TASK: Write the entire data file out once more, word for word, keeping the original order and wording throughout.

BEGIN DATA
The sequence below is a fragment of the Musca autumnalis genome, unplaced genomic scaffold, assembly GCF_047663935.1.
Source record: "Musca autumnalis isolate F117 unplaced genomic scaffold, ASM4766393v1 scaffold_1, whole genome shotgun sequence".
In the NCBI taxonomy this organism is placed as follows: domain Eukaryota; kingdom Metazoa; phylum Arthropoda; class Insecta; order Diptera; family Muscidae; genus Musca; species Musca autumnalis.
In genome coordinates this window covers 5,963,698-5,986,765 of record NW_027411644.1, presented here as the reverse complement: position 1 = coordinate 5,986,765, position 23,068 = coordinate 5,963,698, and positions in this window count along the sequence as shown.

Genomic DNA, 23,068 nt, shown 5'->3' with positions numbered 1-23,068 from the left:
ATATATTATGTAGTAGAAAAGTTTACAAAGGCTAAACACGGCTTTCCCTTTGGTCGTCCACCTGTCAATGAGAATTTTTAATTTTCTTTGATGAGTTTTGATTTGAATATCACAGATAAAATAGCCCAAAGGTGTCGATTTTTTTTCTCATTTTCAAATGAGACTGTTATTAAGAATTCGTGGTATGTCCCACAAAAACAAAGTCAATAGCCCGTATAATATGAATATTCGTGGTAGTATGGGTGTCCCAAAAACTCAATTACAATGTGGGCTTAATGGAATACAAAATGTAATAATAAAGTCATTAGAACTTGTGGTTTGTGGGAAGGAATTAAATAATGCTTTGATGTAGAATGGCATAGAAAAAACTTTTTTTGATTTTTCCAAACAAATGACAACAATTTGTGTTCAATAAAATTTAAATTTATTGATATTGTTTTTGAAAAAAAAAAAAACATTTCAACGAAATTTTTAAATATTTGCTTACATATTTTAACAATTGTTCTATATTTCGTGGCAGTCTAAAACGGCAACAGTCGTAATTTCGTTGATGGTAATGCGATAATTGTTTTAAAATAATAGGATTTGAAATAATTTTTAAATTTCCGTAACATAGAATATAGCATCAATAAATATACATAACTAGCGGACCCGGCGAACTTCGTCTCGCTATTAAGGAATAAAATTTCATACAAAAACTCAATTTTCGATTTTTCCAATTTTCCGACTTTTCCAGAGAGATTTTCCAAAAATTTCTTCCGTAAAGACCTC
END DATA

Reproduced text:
The sequence below is a fragment of the Musca autumnalis genome, unplaced genomic scaffold, assembly GCF_047663935.1.
Source record: "Musca autumnalis isolate F117 unplaced genomic scaffold, ASM4766393v1 scaffold_1, whole genome shotgun sequence".
In the NCBI taxonomy this organism is placed as follows: domain Eukaryota; kingdom Metazoa; phylum Arthropoda; class Insecta; order Diptera; family Muscidae; genus Musca; species Musca autumnalis.
In genome coordinates this window covers 5,963,698-5,986,765 of record NW_027411644.1, presented here as the reverse complement: position 1 = coordinate 5,986,765, position 23,068 = coordinate 5,963,698, and positions in this window count along the sequence as shown.

Genomic DNA, 23,068 nt, shown 5'->3' with positions numbered 1-23,068 from the left:
ATATATTATGTAGTAGAAAAGTTTACAAAGGCTAAACACGGCTTTCCCTTTGGTCGTCCACCTGTCAATGAGAATTTTTAATTTTCTTTGATGAGTTTTGATTTGAATATCACAGATAAAATAGCCCAAAGGTGTCGATTTTTTTTCTCATTTTCAAATGAGACTGTTATTAAGAATTCGTGGTATGTCCCACAAAAACAAAGTCAATAGCCCGTATAATATGAATATTCGTGGTAGTATGGGTGTCCCAAAAACTCAATTACAATGTGGGCTTAATGGAATACAAAATGTAATAATAAAGTCATTAGAACTTGTGGTTTGTGGGAAGGAATTAAATAATGCTTTGATGTAGAATGGCATAGAAAAAACTTTTTTTGATTTTTCCAAACAAATGACAACAATTTGTGTTCAATAAAATTTAAATTTATTGATATTGTTTTTGAAAAAAAAAAAAACATTTCAACGAAATTTTTAAATATTTGCTTACATATTTTAACAATTGTTCTATATTTCGTGGCAGTCTAAAACGGCAACAGTCGTAATTTCGTTGATGGTAATGCGATAATTGTTTTAAAATAATAGGATTTGAAATAATTTTTAAATTTCCGTAACATAGAATATAGCATCAATAAATATACATAACTAGCGGACCCGGCGAACTTCGTCTCGCTATTAAGGAATAAAATTTCATACAAAAACTCAATTTTCGATTTTTCCAATTTTCCGACTTTTCCAGAGAGATTTTCCAAAAATTTCTTCCGTAAAGACCTC